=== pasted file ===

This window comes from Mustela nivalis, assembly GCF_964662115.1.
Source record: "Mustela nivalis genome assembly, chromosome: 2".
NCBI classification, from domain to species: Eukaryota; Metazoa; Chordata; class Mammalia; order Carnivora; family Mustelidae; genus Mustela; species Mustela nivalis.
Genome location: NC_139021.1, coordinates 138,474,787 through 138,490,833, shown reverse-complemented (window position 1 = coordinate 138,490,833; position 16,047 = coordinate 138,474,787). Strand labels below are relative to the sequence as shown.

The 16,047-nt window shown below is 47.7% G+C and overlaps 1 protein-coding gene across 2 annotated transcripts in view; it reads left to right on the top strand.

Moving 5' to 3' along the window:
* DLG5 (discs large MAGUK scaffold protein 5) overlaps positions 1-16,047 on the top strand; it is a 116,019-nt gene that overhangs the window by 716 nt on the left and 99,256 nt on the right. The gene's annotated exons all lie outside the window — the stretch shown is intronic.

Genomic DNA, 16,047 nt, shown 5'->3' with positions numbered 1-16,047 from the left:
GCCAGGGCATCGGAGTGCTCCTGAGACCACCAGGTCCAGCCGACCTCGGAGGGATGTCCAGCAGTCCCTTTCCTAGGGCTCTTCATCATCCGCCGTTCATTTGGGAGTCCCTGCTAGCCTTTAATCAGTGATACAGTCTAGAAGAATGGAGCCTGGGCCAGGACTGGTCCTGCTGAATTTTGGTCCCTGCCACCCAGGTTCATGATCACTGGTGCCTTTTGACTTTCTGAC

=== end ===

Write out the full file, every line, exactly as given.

This window comes from Mustela nivalis, assembly GCF_964662115.1.
Source record: "Mustela nivalis genome assembly, chromosome: 2".
NCBI classification, from domain to species: Eukaryota; Metazoa; Chordata; class Mammalia; order Carnivora; family Mustelidae; genus Mustela; species Mustela nivalis.
Genome location: NC_139021.1, coordinates 138,474,787 through 138,490,833, shown reverse-complemented (window position 1 = coordinate 138,490,833; position 16,047 = coordinate 138,474,787). Strand labels below are relative to the sequence as shown.

The 16,047-nt window shown below is 47.7% G+C and overlaps 1 protein-coding gene across 2 annotated transcripts in view; it reads left to right on the top strand.

Moving 5' to 3' along the window:
* DLG5 (discs large MAGUK scaffold protein 5) overlaps positions 1-16,047 on the top strand; it is a 116,019-nt gene that overhangs the window by 716 nt on the left and 99,256 nt on the right. The gene's annotated exons all lie outside the window — the stretch shown is intronic.

Genomic DNA, 16,047 nt, shown 5'->3' with positions numbered 1-16,047 from the left:
GCCAGGGCATCGGAGTGCTCCTGAGACCACCAGGTCCAGCCGACCTCGGAGGGATGTCCAGCAGTCCCTTTCCTAGGGCTCTTCATCATCCGCCGTTCATTTGGGAGTCCCTGCTAGCCTTTAATCAGTGATACAGTCTAGAAGAATGGAGCCTGGGCCAGGACTGGTCCTGCTGAATTTTGGTCCCTGCCACCCAGGTTCATGATCACTGGTGCCTTTTGACTTTCTGAC